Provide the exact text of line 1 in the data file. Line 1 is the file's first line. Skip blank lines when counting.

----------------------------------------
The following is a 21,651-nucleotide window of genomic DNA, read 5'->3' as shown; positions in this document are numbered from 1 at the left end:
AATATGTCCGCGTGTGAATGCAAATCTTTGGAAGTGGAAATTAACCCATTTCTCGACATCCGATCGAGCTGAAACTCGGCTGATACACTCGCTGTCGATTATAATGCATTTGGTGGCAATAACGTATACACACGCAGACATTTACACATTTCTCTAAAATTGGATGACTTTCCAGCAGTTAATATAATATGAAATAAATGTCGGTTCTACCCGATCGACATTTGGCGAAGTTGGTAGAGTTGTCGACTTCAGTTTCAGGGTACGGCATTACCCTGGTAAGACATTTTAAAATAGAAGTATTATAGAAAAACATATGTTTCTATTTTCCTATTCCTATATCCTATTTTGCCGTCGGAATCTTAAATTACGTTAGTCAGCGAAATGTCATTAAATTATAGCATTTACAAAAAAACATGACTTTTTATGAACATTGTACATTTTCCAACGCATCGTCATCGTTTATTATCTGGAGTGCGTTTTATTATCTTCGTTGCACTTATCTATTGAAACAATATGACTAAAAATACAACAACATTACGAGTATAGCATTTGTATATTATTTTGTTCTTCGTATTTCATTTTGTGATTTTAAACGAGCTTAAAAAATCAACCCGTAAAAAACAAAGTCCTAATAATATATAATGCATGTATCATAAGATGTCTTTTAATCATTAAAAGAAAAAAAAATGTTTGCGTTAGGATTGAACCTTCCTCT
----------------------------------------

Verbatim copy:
The following is a 21,651-nucleotide window of genomic DNA, read 5'->3' as shown; positions in this document are numbered from 1 at the left end: